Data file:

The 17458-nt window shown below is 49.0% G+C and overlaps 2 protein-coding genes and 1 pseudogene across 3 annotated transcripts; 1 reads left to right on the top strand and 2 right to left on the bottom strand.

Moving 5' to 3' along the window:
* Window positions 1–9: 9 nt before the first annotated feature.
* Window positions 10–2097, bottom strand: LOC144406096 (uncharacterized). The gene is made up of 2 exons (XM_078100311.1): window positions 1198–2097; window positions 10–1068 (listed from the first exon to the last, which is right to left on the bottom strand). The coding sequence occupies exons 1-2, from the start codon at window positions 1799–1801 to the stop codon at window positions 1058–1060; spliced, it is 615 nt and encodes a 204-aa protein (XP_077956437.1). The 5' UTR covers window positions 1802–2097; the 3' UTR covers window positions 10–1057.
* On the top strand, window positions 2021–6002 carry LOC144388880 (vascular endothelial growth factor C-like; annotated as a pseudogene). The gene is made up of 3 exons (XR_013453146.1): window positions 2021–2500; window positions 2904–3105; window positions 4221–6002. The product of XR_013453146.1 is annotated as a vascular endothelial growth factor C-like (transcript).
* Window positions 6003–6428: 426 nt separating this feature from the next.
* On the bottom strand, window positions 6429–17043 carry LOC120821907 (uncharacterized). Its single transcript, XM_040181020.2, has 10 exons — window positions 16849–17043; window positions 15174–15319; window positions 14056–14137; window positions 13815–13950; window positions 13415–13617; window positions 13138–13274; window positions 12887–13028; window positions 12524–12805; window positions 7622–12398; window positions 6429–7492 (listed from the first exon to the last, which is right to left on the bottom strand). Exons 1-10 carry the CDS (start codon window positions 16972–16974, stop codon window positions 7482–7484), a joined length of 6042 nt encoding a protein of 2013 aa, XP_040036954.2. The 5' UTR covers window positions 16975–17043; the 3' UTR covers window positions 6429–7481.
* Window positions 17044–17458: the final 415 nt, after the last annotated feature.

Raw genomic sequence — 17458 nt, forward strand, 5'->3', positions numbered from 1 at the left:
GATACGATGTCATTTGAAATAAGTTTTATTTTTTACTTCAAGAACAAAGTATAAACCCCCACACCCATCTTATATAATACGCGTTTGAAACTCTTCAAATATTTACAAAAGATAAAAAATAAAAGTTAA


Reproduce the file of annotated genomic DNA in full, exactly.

The 17458-nt window shown below is 49.0% G+C and overlaps 2 protein-coding genes and 1 pseudogene across 3 annotated transcripts; 1 reads left to right on the top strand and 2 right to left on the bottom strand.

Moving 5' to 3' along the window:
* Window positions 1–9: 9 nt before the first annotated feature.
* Window positions 10–2097, bottom strand: LOC144406096 (uncharacterized). The gene is made up of 2 exons (XM_078100311.1): window positions 1198–2097; window positions 10–1068 (listed from the first exon to the last, which is right to left on the bottom strand). The coding sequence occupies exons 1-2, from the start codon at window positions 1799–1801 to the stop codon at window positions 1058–1060; spliced, it is 615 nt and encodes a 204-aa protein (XP_077956437.1). The 5' UTR covers window positions 1802–2097; the 3' UTR covers window positions 10–1057.
* On the top strand, window positions 2021–6002 carry LOC144388880 (vascular endothelial growth factor C-like; annotated as a pseudogene). The gene is made up of 3 exons (XR_013453146.1): window positions 2021–2500; window positions 2904–3105; window positions 4221–6002. The product of XR_013453146.1 is annotated as a vascular endothelial growth factor C-like (transcript).
* Window positions 6003–6428: 426 nt separating this feature from the next.
* On the bottom strand, window positions 6429–17043 carry LOC120821907 (uncharacterized). Its single transcript, XM_040181020.2, has 10 exons — window positions 16849–17043; window positions 15174–15319; window positions 14056–14137; window positions 13815–13950; window positions 13415–13617; window positions 13138–13274; window positions 12887–13028; window positions 12524–12805; window positions 7622–12398; window positions 6429–7492 (listed from the first exon to the last, which is right to left on the bottom strand). Exons 1-10 carry the CDS (start codon window positions 16972–16974, stop codon window positions 7482–7484), a joined length of 6042 nt encoding a protein of 2013 aa, XP_040036954.2. The 5' UTR covers window positions 16975–17043; the 3' UTR covers window positions 6429–7481.
* Window positions 17044–17458: the final 415 nt, after the last annotated feature.

Raw genomic sequence — 17458 nt, forward strand, 5'->3', positions numbered from 1 at the left:
GATACGATGTCATTTGAAATAAGTTTTATTTTTTACTTCAAGAACAAAGTATAAACCCCCACACCCATCTTATATAATACGCGTTTGAAACTCTTCAAATATTTACAAAAGATAAAAAATAAAAGTTAA